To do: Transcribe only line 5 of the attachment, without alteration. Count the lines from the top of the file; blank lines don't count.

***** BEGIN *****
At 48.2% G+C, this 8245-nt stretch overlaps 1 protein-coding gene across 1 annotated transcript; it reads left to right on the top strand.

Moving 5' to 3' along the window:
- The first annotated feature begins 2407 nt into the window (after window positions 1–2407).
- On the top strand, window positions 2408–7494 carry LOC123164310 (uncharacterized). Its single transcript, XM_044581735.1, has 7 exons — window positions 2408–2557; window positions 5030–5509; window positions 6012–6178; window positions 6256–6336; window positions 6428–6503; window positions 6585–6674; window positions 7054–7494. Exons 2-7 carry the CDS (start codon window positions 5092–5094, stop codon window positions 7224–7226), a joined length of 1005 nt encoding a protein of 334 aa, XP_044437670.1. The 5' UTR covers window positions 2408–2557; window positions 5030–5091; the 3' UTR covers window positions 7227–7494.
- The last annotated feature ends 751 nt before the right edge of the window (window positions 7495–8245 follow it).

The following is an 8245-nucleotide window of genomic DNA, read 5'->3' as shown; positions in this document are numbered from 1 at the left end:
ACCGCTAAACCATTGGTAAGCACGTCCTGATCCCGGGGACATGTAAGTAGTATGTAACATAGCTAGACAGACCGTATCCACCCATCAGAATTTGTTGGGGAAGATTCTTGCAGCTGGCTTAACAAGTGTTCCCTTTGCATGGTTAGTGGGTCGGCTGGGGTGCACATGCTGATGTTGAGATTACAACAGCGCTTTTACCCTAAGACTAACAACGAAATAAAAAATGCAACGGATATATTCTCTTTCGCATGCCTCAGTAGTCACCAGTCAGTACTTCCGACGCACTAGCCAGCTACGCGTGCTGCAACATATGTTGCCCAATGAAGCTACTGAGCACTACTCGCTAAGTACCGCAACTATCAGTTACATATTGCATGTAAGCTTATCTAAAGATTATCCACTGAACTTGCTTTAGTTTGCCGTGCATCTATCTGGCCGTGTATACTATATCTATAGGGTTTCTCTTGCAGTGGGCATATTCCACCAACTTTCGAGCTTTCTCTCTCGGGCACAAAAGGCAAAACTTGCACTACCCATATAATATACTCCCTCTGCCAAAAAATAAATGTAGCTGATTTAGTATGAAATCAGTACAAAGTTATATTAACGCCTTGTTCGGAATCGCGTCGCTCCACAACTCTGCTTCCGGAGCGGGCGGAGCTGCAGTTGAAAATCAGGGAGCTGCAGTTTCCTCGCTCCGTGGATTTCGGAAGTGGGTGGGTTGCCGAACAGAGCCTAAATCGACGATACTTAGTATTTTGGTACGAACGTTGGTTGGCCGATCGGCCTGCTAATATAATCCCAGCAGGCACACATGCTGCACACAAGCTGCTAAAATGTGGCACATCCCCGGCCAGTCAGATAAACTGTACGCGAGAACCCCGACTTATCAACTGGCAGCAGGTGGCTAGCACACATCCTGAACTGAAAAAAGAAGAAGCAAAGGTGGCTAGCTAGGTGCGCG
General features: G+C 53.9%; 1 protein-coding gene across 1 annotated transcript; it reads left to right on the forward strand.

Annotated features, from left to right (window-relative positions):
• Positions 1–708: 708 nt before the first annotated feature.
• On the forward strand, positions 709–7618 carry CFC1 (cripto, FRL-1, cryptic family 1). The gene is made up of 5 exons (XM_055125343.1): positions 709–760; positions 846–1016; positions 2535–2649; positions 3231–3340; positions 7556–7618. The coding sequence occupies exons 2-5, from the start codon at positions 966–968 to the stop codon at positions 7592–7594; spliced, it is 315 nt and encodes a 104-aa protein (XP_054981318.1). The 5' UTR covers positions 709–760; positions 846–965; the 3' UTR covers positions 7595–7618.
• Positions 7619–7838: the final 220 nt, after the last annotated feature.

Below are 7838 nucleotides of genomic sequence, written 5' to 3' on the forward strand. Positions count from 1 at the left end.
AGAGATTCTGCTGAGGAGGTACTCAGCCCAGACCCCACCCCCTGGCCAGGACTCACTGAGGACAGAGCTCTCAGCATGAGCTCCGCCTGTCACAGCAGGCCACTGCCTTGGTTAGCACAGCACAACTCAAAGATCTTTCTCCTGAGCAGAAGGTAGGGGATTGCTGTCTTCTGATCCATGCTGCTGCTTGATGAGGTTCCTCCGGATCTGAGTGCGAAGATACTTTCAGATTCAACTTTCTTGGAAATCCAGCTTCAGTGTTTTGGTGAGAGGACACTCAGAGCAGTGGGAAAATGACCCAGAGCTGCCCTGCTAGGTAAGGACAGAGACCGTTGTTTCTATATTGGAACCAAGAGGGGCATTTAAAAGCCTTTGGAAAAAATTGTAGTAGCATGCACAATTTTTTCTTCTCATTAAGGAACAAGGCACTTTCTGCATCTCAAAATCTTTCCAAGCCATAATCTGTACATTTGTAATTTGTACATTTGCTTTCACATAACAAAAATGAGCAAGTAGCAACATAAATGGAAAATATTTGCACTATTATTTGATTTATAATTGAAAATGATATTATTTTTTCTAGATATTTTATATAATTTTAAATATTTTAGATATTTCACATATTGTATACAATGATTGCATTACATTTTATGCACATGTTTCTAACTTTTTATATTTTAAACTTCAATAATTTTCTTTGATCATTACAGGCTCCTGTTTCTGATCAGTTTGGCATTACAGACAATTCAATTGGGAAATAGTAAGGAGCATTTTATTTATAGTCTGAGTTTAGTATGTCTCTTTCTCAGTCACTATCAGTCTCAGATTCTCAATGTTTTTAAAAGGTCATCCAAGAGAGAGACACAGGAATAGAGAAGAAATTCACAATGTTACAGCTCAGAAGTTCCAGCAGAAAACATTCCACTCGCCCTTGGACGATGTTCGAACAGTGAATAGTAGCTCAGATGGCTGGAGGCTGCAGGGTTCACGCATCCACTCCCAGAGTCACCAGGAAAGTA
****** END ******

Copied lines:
- The last annotated feature ends 751 nt before the right edge of the window (window positions 7495–8245 follow it).